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Dunther Dunther is offline

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  1. Sir_Snooze
    06-15-2010 03:31 PM
    That's the idea - you basically learn backwards. That's what I do; say, for example, that we understood no Latin at all. I would probably learn its most modern incarnations (Italian/Romanian/Spanish) and listen to various dialects near where Latin was a strong language (say, Rome). Based on how common certain sounds and phrases are (say, if Sicily says nuevo and Rome nuovo, and Florence neuava, I know that the letter 'a' is not in the Latin word because Florence is far from the source and Sicily and Rome, which are closer, are way closer together).

    If it works in reverse, it can work the other way, too. I can take my Latin language skills, sample audio of Italian, and understand modern Italian that way. It's an awkward process, but absolutely awesome.
  2. Sir_Snooze
    05-10-2010 01:35 PM
    What sort of Latin? There is a connection between Latin and Italian (although it doesn't make much sense to learn it - it's kind of like learning French as a way to better one's English), but Latin's a really broken language.

    It's probably High Latin that you learned. Still, that's rather unusual - thanks for sharing! Personally, I didn't much like Latin, either - it's wickedly complicated and the vocalizations (the syllables) are hard. It's still important, though.
  3. Sir_Snooze
    04-15-2010 06:03 AM
    Heh - true enough. I'm working on a pile of languages (I'm a linguhistorian by profession - that means I research old languages and try to preserve them): Mayan, Buryat, Khalkha, Navajo, and, believe it or not, Klingon. Yep - Star Trek's Klingon. It's a linguist's nightmare, which means that we want to try to figure it out.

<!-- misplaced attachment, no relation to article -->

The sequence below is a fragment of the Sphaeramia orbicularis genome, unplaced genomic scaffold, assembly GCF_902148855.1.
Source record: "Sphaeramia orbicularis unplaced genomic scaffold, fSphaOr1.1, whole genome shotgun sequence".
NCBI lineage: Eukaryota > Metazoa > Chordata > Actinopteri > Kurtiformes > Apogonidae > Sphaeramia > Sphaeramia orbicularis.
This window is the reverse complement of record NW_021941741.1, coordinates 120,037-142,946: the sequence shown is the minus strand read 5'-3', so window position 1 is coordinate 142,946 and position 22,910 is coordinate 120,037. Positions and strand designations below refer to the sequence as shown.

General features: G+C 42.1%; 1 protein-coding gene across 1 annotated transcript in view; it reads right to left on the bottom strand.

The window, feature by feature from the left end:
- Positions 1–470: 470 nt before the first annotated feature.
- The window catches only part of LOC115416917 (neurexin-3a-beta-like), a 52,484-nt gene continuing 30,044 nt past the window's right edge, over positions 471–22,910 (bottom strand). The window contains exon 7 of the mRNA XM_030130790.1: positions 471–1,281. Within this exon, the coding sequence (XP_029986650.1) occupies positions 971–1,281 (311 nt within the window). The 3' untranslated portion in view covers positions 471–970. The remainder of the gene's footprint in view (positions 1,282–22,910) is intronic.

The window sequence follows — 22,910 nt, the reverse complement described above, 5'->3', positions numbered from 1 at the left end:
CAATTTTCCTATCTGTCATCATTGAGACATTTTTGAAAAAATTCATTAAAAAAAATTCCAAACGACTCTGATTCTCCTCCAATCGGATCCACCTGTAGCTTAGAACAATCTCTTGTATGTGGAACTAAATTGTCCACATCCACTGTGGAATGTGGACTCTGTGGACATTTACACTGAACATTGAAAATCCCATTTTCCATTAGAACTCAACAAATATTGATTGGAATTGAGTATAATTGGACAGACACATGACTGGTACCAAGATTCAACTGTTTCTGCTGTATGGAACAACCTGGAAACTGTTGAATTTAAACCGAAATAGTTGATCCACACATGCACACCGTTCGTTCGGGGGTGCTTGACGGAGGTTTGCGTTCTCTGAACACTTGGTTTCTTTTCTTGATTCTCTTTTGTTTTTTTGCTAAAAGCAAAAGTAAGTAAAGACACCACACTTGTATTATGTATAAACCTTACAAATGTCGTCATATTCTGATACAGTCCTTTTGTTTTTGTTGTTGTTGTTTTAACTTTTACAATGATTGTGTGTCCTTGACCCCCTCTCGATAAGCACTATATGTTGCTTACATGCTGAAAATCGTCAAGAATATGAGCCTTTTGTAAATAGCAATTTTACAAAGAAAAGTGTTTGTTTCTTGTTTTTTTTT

Trouble is, nobody writes in my 'in-training' languages. Parlez-vous francais? Kannen U sprechen Vlaams?...Those are my only European languages. I intend to pick up German, Italian and Danish at some point, but, with the way research is going, that'll be when I'm retired...
  4. Sir_Snooze
    04-11-2010 04:44 AM
    Thanks, man! Now that I see it, it makes a lot of sense.

    That's actually a really good idea - my family's from Belgium, and we all speak Flemish to some degree. Thing is, my Flemish is really weak, and I'm always having trouble understanding things on the phone or in letters or whatever. I never thought to use forums - good call! Your command of English is impeccable in writing - is English common in Italy? I'd imagine not so much as in Belgium (almost everyone speaks it to some degree).
  5. Sir_Snooze
    03-28-2010 02:28 PM
    Yo man! I have a comment and a question for you:

    First, since it says you're from Italy (and thus, I assume you speak some form of Italian), how do you say happy birthday in Italian? A friend of mine in Italy is having his birthday there, so I thought it would be good fun.

    Also, I was reading your post about the 3DS - the past tense of the word 'buy' is 'bought'. It's a stupid irregular verb, like 'see' (which becomes 'saw') and feel (which becomes 'felt'). I don't mean to sound arrogant - your English is amazing for it being a second (or third, or fourth, or whatever) language - but I just thought I'd let you know for the future.

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